What kinds of laws have Crane worried? Here's a sample:
From bans on late-term abortions to requiring providers to offer women sonograms of their fetuses, conservative lawmakers in the United States are pushing abortion curbs this year in dozens of states.
Some bills may have a greater chance of success this year than in the past because there are more conservative legislators and governors.
"I am actually looking forward to a number of victories," said Mary Spaulding Balch, director of the department of state legislation of the National Right to Life Committee.
"We're very worried," said Donna Crane, policy director for NARAL Pro-Choice America. Crane said that because anti-abortion forces have more votes, "the flood gates are open."
There's also a Texas measure that would require women seeking abortions to have an ultrasound first--though she has the right not to view the image of her unborn baby or hear the description of the unborn baby's stage of development--or listen to his heartbeat--if she chooses not to.
Among the more than 200 bills being proposed this year are an Ohio measure that would ban abortions once a heartbeat can be detected -- as early as 18 days for some women.
In several states, including Ohio, Florida, Kansas and Kentucky, measures were introduced banning abortion after 20 weeks. These mimic a Nebraska law which bans abortion after a fetus is deemed capable of feeling pain.
Lawmakers also are proposing bills that would limit abortion coverage in state health plans under the new healthcare law, and new parental consent requirements, according to Elizabeth Nash, public policy associate at the Guttmacher Institute, a research organization.
I often wonder just why these sorts of measures rile the so-called "pro-choice" side so much (before I remember that "pro-choice" really means "in favor of the choice to abort; not really in favor of the choice to stay pregnant for nine months and then give birth"). Why shouldn't we want women "choosing" abortion to have all relevant information, including information about the human being at the fetal stage whom she is about to have killed? If there's nothing wrong with abortion, why shouldn't she spend a few minutes viewing something like this before saying, "Okay, go ahead and kill her," to the attending abortionist?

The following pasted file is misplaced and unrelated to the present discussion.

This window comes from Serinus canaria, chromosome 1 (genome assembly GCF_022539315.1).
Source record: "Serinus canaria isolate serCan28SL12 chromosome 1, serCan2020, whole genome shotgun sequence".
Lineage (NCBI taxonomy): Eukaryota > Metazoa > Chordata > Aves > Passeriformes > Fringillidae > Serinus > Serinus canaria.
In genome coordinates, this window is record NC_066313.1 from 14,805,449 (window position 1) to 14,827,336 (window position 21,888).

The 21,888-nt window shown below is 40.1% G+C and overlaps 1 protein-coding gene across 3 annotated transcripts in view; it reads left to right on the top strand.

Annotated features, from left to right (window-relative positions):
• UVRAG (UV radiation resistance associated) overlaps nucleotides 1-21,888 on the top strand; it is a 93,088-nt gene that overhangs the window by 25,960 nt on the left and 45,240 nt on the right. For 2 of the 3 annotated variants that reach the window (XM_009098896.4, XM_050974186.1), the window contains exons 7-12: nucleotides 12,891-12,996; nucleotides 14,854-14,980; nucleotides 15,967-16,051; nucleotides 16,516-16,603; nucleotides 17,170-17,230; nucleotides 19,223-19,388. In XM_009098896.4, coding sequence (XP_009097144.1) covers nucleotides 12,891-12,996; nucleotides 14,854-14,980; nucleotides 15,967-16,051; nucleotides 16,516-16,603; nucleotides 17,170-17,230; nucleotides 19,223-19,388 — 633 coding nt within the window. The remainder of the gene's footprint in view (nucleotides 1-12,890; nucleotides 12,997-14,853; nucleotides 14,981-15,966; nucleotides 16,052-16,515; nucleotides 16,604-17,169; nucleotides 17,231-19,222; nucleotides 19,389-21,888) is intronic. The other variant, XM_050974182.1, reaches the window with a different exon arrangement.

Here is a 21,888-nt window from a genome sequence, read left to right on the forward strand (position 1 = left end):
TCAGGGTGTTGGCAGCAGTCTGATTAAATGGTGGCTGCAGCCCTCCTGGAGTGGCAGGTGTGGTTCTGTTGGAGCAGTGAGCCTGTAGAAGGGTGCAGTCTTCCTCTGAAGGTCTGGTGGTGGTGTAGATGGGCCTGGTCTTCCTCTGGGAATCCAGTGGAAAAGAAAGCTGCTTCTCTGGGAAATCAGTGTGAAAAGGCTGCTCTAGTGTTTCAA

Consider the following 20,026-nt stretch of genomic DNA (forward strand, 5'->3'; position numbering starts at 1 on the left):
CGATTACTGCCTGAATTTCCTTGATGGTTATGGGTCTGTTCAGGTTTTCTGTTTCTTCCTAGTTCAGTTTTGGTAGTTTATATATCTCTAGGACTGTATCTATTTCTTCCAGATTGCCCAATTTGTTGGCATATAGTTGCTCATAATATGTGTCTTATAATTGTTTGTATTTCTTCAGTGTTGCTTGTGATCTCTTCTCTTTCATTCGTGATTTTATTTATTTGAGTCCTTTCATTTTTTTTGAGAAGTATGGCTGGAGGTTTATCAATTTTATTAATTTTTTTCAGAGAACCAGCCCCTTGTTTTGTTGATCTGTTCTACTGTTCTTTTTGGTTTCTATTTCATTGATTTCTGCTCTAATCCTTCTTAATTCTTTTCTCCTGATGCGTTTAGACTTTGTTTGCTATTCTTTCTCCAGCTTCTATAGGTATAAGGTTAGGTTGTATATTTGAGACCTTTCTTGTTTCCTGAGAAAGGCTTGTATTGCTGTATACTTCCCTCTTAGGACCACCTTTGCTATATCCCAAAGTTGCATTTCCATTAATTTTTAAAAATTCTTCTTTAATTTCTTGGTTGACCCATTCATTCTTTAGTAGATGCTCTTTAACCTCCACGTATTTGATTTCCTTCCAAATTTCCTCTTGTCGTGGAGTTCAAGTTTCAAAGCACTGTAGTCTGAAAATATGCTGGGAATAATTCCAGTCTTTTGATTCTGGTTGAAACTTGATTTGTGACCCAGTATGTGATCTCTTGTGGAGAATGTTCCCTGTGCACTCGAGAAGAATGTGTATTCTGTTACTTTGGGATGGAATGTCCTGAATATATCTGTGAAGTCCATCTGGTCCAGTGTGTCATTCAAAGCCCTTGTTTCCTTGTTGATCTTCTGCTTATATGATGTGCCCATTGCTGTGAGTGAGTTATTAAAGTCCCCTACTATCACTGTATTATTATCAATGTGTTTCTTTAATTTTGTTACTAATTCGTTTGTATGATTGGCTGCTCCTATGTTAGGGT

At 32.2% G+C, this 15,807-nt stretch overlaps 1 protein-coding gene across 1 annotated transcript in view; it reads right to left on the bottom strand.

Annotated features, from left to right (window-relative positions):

And why shouldn't we enact laws forbidding abortion after twenty weeks? Do we really have such a poor view of women that we think that it's going to take her a whole twenty weeks to decide to end the life of the developing human being inside of her? Even if, like most women, she doesn't realize she is pregnant for four to six weeks after conception, she's had more than enough time to ponder her "choice" by the time the unborn child inside of her is this big, don't you think?
The truth is that abortion is the one "choice" that seems to depend on women being ignorant, afraid, pressured, scared, emotional, and irrational. Pro-"choice" activists know this, which is why they oppose any legislation that brings the true nature of this "choice" out into the open.
Pro-aborts are afraid that women, presented with the full truth about abortion, will choose life instead. That is the choice that puts them out of business--and that's why they oppose sensible restrictions to abortion whenever such legislation is offered.